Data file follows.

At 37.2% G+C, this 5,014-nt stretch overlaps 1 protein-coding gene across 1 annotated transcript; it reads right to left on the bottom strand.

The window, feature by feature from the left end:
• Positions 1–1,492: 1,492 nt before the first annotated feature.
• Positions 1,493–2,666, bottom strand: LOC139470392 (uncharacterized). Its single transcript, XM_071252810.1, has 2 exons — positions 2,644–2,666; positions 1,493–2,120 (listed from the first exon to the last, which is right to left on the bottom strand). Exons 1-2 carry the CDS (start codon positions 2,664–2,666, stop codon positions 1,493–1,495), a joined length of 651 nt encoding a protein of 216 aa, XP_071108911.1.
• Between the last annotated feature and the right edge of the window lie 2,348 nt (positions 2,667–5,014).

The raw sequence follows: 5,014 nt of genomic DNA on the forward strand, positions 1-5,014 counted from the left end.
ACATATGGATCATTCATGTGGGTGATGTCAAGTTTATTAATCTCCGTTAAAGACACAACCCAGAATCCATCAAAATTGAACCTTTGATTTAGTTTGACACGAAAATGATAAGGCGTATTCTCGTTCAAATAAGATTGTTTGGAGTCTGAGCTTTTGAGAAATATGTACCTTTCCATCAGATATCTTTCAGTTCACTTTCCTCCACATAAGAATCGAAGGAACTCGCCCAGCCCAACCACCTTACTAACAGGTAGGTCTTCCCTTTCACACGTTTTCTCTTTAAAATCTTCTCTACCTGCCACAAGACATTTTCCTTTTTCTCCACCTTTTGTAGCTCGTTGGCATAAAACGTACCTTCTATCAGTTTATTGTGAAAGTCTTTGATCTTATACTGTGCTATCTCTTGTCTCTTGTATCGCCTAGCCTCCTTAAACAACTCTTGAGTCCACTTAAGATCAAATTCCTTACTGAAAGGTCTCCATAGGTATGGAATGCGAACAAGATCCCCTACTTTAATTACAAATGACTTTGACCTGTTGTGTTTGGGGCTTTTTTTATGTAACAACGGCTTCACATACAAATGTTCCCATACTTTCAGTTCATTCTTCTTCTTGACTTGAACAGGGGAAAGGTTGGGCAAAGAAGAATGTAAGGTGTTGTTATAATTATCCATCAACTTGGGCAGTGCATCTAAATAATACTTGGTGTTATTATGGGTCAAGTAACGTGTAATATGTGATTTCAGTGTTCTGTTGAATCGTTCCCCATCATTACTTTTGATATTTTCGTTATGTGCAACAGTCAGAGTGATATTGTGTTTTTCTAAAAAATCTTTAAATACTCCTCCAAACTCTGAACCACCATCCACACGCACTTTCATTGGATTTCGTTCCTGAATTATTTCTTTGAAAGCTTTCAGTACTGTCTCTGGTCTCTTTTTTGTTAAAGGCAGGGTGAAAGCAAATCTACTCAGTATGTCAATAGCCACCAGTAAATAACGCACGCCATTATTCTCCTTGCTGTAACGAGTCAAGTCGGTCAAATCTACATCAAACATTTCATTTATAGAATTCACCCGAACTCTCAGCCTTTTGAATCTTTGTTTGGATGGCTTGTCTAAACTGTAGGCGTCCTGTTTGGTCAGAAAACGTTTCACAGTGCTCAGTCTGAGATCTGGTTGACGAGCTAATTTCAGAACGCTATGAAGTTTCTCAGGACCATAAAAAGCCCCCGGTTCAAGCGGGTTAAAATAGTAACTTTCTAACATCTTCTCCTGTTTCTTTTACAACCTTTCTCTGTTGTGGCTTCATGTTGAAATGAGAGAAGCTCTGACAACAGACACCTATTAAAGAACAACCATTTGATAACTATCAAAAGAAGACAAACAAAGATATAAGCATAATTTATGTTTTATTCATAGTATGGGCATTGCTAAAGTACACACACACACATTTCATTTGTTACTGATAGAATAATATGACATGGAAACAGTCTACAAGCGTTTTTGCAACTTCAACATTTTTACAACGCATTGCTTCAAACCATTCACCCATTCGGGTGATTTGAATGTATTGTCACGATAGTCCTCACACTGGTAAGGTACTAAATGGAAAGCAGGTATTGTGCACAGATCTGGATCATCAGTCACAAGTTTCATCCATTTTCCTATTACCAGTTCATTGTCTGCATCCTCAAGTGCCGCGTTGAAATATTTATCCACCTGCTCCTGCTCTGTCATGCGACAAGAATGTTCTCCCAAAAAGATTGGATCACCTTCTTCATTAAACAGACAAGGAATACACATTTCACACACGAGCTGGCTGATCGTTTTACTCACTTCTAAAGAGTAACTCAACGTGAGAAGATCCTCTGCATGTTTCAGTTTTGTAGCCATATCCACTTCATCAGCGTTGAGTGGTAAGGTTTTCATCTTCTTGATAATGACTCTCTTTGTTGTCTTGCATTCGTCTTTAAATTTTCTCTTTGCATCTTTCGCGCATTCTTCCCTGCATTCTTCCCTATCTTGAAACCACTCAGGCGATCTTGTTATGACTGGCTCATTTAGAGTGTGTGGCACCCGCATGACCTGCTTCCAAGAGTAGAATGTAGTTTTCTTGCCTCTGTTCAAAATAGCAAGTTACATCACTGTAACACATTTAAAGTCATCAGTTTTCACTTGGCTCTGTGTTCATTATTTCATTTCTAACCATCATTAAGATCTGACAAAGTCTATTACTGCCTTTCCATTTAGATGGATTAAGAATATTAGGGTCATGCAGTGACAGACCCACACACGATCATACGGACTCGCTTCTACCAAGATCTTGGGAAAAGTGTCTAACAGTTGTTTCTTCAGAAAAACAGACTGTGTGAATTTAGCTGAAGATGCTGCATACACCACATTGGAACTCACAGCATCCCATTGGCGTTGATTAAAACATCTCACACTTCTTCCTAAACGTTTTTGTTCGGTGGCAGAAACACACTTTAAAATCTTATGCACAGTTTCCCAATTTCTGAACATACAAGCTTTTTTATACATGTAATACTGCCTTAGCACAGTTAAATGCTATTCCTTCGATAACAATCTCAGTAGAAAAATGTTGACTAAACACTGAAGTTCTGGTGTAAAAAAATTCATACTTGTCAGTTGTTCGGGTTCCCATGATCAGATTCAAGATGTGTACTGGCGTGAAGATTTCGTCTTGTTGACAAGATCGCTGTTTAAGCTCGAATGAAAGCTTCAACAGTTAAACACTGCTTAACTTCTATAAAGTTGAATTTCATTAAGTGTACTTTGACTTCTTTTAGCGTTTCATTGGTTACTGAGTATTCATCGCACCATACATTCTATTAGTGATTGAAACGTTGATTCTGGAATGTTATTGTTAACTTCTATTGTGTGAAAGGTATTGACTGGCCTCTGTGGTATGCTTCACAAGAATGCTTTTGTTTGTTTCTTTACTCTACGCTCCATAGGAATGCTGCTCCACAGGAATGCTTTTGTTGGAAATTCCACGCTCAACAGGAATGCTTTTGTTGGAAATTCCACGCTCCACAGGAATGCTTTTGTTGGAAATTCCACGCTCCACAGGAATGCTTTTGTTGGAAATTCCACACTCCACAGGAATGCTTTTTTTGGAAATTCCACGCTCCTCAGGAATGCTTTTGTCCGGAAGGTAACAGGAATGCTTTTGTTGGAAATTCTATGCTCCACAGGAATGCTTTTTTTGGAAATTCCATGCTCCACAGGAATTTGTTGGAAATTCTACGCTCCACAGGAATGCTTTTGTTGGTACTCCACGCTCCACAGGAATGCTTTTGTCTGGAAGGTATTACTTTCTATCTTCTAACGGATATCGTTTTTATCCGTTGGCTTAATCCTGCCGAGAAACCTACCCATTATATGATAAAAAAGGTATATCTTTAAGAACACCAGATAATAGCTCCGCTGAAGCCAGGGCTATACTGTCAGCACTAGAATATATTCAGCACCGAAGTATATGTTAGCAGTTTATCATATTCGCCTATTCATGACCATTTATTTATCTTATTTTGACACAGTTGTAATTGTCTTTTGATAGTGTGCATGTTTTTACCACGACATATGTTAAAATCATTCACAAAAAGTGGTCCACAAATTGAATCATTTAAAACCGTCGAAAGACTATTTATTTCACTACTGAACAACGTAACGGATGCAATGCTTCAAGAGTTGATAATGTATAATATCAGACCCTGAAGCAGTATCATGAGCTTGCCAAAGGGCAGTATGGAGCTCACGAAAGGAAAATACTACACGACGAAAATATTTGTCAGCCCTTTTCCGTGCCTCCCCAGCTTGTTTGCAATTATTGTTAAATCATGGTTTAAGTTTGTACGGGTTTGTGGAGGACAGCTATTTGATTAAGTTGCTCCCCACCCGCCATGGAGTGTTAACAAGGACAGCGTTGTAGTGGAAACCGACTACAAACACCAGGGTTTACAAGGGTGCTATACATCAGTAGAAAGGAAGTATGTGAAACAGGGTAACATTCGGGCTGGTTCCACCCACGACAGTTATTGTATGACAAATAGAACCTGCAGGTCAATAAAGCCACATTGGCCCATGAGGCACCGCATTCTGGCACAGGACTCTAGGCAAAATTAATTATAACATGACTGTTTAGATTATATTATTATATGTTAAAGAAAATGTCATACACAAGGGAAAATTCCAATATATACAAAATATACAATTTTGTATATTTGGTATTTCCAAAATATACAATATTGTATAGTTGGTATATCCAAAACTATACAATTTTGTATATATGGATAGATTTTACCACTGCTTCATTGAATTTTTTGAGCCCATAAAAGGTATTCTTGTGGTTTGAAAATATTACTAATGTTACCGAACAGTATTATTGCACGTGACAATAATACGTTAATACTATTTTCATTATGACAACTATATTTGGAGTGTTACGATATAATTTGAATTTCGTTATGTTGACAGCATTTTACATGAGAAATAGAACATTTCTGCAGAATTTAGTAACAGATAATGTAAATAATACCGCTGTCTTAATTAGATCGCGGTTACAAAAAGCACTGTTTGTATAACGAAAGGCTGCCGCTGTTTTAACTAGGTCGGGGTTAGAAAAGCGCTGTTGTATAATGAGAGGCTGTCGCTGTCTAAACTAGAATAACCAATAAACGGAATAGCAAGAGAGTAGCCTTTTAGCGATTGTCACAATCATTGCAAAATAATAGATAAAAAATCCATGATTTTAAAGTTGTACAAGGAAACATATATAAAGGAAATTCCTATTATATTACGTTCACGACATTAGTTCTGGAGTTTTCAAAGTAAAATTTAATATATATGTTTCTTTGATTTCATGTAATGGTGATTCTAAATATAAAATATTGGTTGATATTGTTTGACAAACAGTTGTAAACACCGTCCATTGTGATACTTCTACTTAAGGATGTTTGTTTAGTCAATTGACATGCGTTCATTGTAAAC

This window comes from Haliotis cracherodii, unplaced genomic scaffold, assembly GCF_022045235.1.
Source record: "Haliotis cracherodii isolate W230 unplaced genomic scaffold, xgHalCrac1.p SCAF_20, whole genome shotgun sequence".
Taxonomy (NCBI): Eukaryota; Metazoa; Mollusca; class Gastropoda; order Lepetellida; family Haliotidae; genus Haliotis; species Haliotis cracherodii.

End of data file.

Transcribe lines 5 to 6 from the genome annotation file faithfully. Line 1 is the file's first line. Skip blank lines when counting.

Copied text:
• Between the last annotated feature and the right edge of the window lie 2,348 nt (positions 2,667–5,014).

The raw sequence follows: 5,014 nt of genomic DNA on the forward strand, positions 1-5,014 counted from the left end.